I decided that I should eat something salty at the next refreshment area and this seemed to do the trick, but not before a few more weird moments. Prior to all of this, I had a weird visual problem at around the 11km marker too, where everything on the left hand side of my vision was crystallised and shimmering.. I worried this was a sign I was due to pass out, or that my cheap sunglasses had given me symptoms similar to when you stare at a lamp and then you see the shiney blob in front of your eyes for a few moments after - either way it scared the crap out of me, so I tried to run in the shaded part of the path until it passed and I left the sunglasses off from that point.
A while later I slowed to a stop, I looked behind me and checked no-one was about to run into the back of me and I folded down into a kinda vertical child pose in the middle of the street.. everything really hurt and I just wanted a few moments of nothingness to happen. I needed to be still and to allow myself to not give a f*ck about where I was and what I was doing..
Then my little inner voice appeared, but this time it was really fucked off with me and told me to "get up, sort your shit out and run up the bloody hill". As I unfolded, swearing at myself and standing up, I caught the eye of a lady who had watched me crumple and who was shouting at me too.. we smiled - I cried - I ran up the hill and I kept going for a while longer.. There were several signs that people were waving, that made me laugh really hard and I thought back to Craig's list of Manchester signs, from the week earlier. Memory drifting and stupid thoughts popping up constantly, music always helps me shut down the negative, as it usually sparks loads of positive memories. I understand that some people feel you should be present for all senses, but in this type of event, I need the tunes to boost me and I like to take in the visuals on my journey.
I had a few more weird moments of crying, feeling really sore and being really overtaken with how emotional the whole thing had been and eventually at about 36km I allowed myself a walk for about 500meters. I stretched my heels by standing up and down on the edge of the pavement for a few minutes and carried on, until it dawned on me that walking was no less painful than running, and that running would mean that it would all end sooner, than if I lolled down the road feeling sorry for myself. The last stage of the course was around a park area, so there really was no other way home, than to keep moving forward.
So I looked down the middle of the road and I focussed on a spot about 300meters ahead of me and I zoned out on a few tunes and carried on.. I wasn't going to catch up with any of the pacer groups, I wasn't going to stop hurting, but crunching up those last kilometres, by just watching the line in the middle of the road was enough to get me home and out of the heat. Janelle Monae came on my playlist at precisely the right moment and I completely zoned out, like a little road runner passing through the desert, speeding past that inventive coyote..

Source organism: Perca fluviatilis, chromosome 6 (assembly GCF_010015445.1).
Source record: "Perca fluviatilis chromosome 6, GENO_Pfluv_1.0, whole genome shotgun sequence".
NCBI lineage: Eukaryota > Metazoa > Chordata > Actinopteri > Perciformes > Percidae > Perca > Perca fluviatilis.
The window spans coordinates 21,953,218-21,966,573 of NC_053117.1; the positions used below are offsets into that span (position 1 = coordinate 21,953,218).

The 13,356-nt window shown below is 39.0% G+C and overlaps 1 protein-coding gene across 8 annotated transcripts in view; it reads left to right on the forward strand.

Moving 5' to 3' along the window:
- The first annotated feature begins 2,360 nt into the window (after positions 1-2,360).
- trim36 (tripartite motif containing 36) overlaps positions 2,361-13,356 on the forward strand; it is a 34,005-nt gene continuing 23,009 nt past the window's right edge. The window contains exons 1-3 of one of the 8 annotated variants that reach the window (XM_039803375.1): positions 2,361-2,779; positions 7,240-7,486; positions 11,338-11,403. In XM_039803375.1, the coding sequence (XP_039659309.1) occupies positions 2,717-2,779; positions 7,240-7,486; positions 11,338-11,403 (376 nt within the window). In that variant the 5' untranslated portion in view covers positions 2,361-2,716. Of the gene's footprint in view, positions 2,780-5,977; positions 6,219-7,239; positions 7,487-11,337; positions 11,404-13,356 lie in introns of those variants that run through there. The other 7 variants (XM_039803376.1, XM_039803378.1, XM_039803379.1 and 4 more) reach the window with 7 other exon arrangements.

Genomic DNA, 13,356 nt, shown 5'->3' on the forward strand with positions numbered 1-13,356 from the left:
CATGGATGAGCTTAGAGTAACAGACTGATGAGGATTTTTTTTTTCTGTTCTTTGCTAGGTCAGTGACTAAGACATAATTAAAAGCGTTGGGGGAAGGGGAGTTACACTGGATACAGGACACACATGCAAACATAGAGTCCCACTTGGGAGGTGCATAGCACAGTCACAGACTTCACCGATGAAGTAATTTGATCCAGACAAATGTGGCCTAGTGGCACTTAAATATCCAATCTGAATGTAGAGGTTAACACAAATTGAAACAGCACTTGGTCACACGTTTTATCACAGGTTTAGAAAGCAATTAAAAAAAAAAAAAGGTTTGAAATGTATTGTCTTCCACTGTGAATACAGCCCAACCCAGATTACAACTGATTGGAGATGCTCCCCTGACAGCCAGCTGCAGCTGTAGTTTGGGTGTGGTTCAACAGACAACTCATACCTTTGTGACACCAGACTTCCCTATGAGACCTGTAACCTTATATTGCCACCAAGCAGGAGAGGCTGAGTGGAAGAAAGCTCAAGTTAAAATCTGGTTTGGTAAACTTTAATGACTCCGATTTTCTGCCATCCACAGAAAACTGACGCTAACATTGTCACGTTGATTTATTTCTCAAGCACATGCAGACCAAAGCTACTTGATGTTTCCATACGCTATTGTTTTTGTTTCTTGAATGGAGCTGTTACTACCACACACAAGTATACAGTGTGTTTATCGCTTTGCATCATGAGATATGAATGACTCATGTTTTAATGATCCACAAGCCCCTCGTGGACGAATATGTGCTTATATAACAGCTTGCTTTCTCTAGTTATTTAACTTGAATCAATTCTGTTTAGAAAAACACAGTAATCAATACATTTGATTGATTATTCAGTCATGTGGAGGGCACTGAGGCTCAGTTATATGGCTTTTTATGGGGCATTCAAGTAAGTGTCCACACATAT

As with all races, no matter how long or short the distance, my final strategy is to break down the last couple of miles, into how many laps of Mile End track that would equal. Then I imagine I am going for a jog with Chris and Junior and I count the laps back down to zero. I know I don't always manage to make it down to Track East, but Paul, Chris and Junior helped me so much in the early days, that their words of support and runners wisdom often pop up in times of need.
Eventually it came to an end and I was so happy I had stuck it out. I had convinced my stupid head that I was in control of myself and realised that mind and body were capable of working together to finish what we'd started. I had to meet my daughter 'Pops' under the Arch de Triumph after 5pm.. we were going for burgers - it was going to be nice to sink a cold beer, I was going to do this.. It took me 20 minutes to make the 200m to find her after the finish line, but we got back together eventually.
I've since come home and although my event diary is fully booked for this year, I have picked up a place for Brighton Marathon 2018. I'm so pleased I have done this and though I am now massively daunted about the idea of doing the 50 miler in October - we'll get there somehow.
For anyone doubting their ability to undertake these events.. if I can do this, you can too.. It's a huge mind game and a lesson in listening to the way your body is coping with the pressure you are putting it under. But if you have trained and prepared yourself for the task, you will be capable and you will finish it.. You will get emotional and you may sleep for 10 hours straight after, but hey - that's cool xx